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The Silk Road

The edge of a curved Chinese roof with a dragon statue and red tassels

The first silkworm is said to have been discovered by the Chinese empress Leizu around 4000 BC when a silkworm’s cocoon fell into her teacup. The hot tea loosened the fibers, and Leizu was enchanted with the soft, strong thread as she wound it around her fingers. As if she were unwrapping a present, Leizu was rewarded at the end of the thread with a silkworm and learned for the first time the source of this remarkable material.

The discovery of the beautiful, lustrous fibers that silkworms produce led China to hold the monopoly in silk production for the entire world. China kept its method of silk production secret for over 3,000 years at the envy of other nations who sought for ways to bring silk to their homelands. During this time, silk was considered more valuable than gold.

The trade route that Chinese merchants traveled to distribute silk and other goods became known as the Silk Road. Formally established as a trade route during the Hang Dynasty in 130 BC, the road welcomed merchants and travelers alike by connecting China and the Far East to the Middle East and Europe.

Travelers began visiting China with the hope of sneaking a few silkworms back home, but these hopes were in vain. The extreme economic profit that silk brought to the nation led China to create an imperial decree that condemned anyone who was caught smuggling silk or silkworms out of China to death. Guards lining the Silk Road would execute travelers if silkworms were discovered among their possessions.

China’s exclusive access to silk came to an abrupt end in the year 552 AD when the Byzantine emperor Justinian sent two monks into the country to steal silkworm eggs. The monks hid the stolen silkworms in the hollows of their walking sticks, smuggling the worms past the guards on the Silk Road. They made their way back to Europe with their illegal stash, and silk production was soon opened to the rest of the world.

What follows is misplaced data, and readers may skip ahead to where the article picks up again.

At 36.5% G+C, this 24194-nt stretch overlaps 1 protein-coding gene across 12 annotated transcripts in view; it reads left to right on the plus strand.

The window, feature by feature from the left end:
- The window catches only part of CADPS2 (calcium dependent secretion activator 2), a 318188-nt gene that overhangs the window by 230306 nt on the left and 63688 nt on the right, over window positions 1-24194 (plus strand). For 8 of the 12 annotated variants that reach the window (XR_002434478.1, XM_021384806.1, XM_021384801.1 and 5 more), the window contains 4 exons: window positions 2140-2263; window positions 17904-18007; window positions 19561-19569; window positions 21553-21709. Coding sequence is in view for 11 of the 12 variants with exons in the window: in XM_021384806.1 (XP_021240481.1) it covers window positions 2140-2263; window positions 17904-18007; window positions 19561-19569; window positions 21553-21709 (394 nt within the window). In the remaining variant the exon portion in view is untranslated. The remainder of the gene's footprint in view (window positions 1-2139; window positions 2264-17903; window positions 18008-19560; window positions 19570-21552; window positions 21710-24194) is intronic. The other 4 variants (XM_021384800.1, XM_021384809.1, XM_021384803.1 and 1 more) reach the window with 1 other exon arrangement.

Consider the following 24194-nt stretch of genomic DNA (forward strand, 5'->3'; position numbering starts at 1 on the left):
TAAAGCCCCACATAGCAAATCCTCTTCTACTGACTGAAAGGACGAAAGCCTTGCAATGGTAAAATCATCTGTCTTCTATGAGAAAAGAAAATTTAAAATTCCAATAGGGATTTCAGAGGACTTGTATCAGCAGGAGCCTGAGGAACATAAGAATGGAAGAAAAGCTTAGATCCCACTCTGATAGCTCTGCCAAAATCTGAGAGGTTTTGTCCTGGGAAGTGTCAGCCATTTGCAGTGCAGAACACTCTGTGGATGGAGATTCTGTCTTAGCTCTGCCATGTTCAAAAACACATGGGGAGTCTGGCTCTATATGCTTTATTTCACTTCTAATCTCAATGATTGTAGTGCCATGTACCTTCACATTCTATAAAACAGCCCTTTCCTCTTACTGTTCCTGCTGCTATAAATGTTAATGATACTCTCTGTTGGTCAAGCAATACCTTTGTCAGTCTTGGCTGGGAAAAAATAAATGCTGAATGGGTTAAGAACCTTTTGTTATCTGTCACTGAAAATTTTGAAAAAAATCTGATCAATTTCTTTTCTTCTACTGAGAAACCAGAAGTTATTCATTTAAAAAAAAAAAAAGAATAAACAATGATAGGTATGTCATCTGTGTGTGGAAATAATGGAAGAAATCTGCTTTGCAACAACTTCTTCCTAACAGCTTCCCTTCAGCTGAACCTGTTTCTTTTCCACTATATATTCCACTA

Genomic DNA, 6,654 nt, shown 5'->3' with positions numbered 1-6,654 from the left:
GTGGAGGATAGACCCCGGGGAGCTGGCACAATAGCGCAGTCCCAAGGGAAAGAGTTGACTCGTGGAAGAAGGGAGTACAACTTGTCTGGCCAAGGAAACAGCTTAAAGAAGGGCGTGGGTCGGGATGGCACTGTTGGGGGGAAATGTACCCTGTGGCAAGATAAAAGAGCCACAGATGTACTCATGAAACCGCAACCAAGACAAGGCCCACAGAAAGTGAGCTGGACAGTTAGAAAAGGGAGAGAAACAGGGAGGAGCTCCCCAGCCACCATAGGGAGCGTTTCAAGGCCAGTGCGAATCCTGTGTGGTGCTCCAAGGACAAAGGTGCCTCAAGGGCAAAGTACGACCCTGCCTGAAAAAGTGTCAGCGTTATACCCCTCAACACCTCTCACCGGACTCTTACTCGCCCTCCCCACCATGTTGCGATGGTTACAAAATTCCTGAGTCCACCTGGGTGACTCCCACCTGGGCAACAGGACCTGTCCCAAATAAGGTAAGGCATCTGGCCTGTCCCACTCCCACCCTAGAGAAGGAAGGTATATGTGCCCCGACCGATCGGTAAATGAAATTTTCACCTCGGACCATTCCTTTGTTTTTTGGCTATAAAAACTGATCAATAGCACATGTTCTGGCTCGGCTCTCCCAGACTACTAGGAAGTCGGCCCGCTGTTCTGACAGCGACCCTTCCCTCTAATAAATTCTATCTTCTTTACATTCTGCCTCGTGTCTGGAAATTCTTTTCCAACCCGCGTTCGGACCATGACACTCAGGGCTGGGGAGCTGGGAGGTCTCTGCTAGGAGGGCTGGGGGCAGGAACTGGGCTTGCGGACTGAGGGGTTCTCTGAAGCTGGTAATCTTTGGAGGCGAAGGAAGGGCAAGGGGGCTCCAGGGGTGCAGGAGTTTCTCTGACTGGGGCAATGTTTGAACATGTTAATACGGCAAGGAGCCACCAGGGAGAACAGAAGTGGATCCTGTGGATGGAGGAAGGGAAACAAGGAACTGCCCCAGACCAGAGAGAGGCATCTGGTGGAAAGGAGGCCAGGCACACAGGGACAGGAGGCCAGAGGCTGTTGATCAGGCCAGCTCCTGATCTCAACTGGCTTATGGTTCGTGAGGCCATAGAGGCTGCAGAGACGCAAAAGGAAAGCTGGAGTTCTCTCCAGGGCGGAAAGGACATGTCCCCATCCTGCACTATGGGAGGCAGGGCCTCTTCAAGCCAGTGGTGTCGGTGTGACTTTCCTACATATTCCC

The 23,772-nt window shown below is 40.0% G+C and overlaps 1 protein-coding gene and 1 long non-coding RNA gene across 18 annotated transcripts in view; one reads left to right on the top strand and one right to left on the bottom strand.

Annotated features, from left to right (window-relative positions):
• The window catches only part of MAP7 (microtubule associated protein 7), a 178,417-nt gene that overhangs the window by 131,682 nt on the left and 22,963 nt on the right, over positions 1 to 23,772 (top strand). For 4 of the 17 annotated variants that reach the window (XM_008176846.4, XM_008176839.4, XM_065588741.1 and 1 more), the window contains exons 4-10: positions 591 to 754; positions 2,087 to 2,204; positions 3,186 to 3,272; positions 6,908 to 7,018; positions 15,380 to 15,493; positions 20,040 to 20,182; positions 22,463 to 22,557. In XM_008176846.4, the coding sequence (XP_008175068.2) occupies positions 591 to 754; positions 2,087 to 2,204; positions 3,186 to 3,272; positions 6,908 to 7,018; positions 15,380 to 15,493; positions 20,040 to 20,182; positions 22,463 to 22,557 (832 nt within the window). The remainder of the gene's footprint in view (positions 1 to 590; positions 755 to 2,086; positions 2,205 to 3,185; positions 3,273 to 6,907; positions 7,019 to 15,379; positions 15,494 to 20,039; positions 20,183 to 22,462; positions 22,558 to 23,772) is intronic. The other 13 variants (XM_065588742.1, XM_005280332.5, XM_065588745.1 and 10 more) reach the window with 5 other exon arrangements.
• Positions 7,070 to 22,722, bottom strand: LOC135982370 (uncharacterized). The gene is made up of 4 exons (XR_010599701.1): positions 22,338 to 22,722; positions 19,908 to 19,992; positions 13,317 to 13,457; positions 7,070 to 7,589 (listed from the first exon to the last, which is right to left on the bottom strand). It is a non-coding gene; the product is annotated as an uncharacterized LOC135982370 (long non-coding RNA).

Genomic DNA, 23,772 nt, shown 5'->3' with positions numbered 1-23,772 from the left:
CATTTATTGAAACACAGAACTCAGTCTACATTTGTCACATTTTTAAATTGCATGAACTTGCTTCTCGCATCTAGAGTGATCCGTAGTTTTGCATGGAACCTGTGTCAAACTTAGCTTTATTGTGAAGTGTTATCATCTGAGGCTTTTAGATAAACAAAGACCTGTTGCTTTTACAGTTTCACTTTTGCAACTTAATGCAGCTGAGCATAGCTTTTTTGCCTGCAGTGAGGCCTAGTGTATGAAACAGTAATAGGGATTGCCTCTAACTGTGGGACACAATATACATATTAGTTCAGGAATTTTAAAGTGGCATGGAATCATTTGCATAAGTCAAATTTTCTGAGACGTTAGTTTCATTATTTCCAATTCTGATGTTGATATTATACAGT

Old Silk Road

The original Silk Road began in what is now Xi’an, China, and divided into three separate paths once it reached Dunhuang, China. The three routes gave travelers access to faraway places like Pakistan, India, and Rome. The road was used by travelers and merchants until 1453 AD when the Ottoman Empire boycotted trade from China and closed the route. Before then, it served as a booming trade route for silk, spices, livestock, precious stones, and technological advancements.

Today’s Silk Road

Although merchants no longer need to use the Silk Road to sell goods or share ideas, the original route can still be traced on a map. Travelers today can make the same journey and visit the many booming cities that were developed thanks to the traffic of ancient silk merchants.

Visitors can walk in the footsteps of famous travelers like Marco Polo and Gan Ying by traveling the entire length of the Silk Road, or they can opt to explore the road city by city. Here is a peek at some of the most popular places to visit when traveling along the Silk Road.